JUBA (Reuters) - South Sudan’s ruling and opposition parties agreed on Friday to give themselves six more months to form a unity government as part of a peace deal they signed in September, the regional group IGAD said in a statement.
Also on Friday, President Salva Kiir lifted a state of emergency imposed in 2017 in five northern states of the country, South Sudan Radio reported, in a bid to help foster peace.
South Sudan gained independence from Sudan in 2011 but descended into a civil war two years later. After a string of failed agreements, a peace deal was signed last September between the two sides, represented by Kiir and his former deputy turned rival, Riek Machar.
As part of the peace deal, the two sides aimed to form a national unity government by May 12. The parties met in neighboring Ethiopia’s capital Addis Ababa on Friday to seek a way forward on the unity government.
“The Parties identified lack of political will, financing and time constraints as the major challenges that have delayed implementation of the Pre-Transitional tasks and underscored the need to ensure that specific pending tasks are adequately funded within a clearly set out and reasonable timeframe,” IGAD said in a statement.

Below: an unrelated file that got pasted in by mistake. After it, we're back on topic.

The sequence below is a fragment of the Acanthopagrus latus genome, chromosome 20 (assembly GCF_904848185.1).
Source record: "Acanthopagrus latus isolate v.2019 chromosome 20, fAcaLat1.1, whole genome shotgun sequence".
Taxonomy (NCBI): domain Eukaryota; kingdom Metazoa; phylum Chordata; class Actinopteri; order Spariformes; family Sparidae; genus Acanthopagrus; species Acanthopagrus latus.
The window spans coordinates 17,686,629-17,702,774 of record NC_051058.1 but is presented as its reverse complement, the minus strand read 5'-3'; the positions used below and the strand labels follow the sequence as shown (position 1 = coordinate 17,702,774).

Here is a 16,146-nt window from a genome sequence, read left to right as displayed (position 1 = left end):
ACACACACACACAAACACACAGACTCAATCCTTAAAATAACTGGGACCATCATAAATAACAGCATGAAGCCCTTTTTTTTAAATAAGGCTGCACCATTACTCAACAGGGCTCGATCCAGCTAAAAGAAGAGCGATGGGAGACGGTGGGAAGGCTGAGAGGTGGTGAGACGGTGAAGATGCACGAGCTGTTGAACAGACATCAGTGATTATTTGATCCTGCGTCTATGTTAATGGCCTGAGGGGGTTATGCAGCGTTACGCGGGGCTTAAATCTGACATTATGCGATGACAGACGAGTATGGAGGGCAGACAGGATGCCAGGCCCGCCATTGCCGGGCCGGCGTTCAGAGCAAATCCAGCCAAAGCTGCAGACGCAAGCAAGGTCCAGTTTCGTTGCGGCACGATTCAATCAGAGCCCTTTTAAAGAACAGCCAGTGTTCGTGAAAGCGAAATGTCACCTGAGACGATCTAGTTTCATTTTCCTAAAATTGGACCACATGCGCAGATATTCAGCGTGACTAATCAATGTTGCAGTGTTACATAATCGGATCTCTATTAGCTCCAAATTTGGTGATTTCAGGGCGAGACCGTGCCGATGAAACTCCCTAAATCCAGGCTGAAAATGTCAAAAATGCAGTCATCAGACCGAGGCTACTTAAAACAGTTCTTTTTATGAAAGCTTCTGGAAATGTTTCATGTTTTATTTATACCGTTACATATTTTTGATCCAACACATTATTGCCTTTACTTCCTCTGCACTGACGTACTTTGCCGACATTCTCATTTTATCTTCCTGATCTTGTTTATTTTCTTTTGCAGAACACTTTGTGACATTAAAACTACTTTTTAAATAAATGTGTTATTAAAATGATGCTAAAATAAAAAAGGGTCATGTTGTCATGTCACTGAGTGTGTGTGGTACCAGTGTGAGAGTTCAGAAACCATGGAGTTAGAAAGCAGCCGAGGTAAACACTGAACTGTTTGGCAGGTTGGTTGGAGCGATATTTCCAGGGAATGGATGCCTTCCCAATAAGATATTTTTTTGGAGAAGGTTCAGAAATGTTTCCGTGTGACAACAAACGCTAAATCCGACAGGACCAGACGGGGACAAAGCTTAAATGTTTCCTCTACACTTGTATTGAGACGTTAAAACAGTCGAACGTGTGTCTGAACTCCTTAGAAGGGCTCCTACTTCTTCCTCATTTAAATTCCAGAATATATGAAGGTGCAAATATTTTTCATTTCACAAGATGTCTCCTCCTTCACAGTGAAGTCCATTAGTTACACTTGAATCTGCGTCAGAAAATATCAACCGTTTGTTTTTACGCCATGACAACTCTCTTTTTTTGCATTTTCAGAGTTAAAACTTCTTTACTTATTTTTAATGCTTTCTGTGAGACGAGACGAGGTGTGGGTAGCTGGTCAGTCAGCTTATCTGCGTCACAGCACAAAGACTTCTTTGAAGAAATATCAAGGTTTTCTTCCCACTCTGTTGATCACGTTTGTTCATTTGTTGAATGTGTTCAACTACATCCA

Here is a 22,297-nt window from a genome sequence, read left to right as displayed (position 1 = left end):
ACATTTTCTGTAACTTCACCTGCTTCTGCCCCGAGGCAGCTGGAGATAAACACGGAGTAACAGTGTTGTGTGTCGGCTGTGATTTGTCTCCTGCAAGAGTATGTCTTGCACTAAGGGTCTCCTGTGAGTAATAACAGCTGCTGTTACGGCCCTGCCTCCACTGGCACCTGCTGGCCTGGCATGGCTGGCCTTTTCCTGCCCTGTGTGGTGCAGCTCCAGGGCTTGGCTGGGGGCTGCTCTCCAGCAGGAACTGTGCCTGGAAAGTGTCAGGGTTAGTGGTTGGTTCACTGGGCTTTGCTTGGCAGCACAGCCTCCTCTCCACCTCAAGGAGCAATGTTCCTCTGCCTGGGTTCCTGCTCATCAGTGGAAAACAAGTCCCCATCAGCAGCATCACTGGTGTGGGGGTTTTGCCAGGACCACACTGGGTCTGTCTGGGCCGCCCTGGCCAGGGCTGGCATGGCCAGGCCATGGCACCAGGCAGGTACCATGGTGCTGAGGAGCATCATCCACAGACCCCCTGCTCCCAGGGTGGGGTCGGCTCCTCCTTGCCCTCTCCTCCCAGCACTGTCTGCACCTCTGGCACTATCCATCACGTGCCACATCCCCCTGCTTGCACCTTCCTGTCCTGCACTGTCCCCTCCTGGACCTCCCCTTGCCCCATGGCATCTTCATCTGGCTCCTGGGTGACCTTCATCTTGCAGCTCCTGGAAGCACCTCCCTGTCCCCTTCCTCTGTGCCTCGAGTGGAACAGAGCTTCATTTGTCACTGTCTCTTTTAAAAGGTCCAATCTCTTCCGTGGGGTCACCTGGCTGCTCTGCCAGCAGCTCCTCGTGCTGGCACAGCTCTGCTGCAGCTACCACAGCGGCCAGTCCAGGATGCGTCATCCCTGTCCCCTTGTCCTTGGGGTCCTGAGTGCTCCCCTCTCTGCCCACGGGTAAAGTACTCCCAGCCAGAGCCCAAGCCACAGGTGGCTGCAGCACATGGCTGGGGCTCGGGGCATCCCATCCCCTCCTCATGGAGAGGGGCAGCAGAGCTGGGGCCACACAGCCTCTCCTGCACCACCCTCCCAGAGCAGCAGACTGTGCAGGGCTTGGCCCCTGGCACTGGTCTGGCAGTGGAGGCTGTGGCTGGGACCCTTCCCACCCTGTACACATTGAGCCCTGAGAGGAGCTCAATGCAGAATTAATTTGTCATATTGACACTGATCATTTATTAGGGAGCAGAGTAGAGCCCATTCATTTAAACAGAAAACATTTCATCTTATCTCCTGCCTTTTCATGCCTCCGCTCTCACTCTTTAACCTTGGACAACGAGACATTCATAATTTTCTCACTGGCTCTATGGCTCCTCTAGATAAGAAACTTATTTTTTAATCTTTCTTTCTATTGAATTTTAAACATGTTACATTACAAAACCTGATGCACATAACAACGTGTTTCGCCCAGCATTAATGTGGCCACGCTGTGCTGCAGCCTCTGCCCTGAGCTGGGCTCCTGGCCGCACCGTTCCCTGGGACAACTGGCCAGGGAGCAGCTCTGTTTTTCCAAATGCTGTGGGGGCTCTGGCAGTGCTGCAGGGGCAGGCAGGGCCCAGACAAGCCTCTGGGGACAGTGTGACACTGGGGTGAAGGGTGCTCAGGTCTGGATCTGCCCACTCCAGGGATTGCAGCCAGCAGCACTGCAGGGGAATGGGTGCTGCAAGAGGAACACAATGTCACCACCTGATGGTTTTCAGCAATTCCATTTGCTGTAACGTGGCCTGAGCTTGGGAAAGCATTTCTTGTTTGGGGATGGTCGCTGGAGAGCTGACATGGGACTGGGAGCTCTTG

“In light of the above, the Parties unanimously agreed to extend the Pre-Transitional period by an additional six (6) months effective from 12th May 2019 to enable the execution of the critical pending tasks,” the intergovernmental group added.
While the peace deal has helped to reduce fighting and partly alleviated the humanitarian crisis afflicting the country, a U.N. panel of experts on South Sudan said in a report on Tuesday that the country still faces significant challenges.
IGAD, which has been helping to mediate between the two sides, said the new agreement will be presented for consideration at its council of ministers meeting to be held on 7th to 8th May in Juba in South Sudan.
Reporting by Denis Dumo; Writing by Omar Mohammed; Editing by Janet Lawrence and Hugh Lawson